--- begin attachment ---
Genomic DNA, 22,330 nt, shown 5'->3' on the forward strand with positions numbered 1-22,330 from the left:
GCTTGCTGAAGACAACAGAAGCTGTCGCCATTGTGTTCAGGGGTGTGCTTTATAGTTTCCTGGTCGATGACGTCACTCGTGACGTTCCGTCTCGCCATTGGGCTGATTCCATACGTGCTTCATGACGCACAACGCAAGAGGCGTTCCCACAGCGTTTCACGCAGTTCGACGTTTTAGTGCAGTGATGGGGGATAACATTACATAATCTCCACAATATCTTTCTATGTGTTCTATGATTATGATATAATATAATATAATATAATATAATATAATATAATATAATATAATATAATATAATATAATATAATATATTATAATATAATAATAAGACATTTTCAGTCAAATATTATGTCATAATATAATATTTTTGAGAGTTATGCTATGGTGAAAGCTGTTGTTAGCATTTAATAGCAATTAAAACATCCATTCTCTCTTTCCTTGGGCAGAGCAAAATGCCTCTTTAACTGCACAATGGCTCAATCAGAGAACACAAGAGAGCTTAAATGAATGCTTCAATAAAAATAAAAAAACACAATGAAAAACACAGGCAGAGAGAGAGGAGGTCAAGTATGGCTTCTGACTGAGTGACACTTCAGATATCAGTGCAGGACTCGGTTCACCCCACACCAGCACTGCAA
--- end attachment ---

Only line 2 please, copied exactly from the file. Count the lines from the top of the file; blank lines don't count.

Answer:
GCTTGCTGAAGACAACAGAAGCTGTCGCCATTGTGTTCAGGGGTGTGCTTTATAGTTTCCTGGTCGATGACGTCACTCGTGACGTTCCGTCTCGCCATTGGGCTGATTCCATACGTGCTTCATGACGCACAACGCAAGAGGCGTTCCCACAGCGTTTCACGCAGTTCGACGTTTTAGTGCAGTGATGGGGGATAACATTACATAATCTCCACAATATCTTTCTATGTGTTCTATGATTATGATATAATATAATATAATATAATATAATATAATATAATATAATATAATATAATATAATATAATATAATATATTATAATATAATAATAAGACATTTTCAGTCAAATATTATGTCATAATATAATATTTTTGAGAGTTATGCTATGGTGAAAGCTGTTGTTAGCATTTAATAGCAATTAAAACATCCATTCTCTCTTTCCTTGGGCAGAGCAAAATGCCTCTTTAACTGCACAATGGCTCAATCAGAGAACACAAGAGAGCTTAAATGAATGCTTCAATAAAAATAAAAAAACACAATGAAAAACACAGGCAGAGAGAGAGGAGGTCAAGTATGGCTTCTGACTGAGTGACACTTCAGATATCAGTGCAGGACTCGGTTCACCCCACACCAGCACTGCAA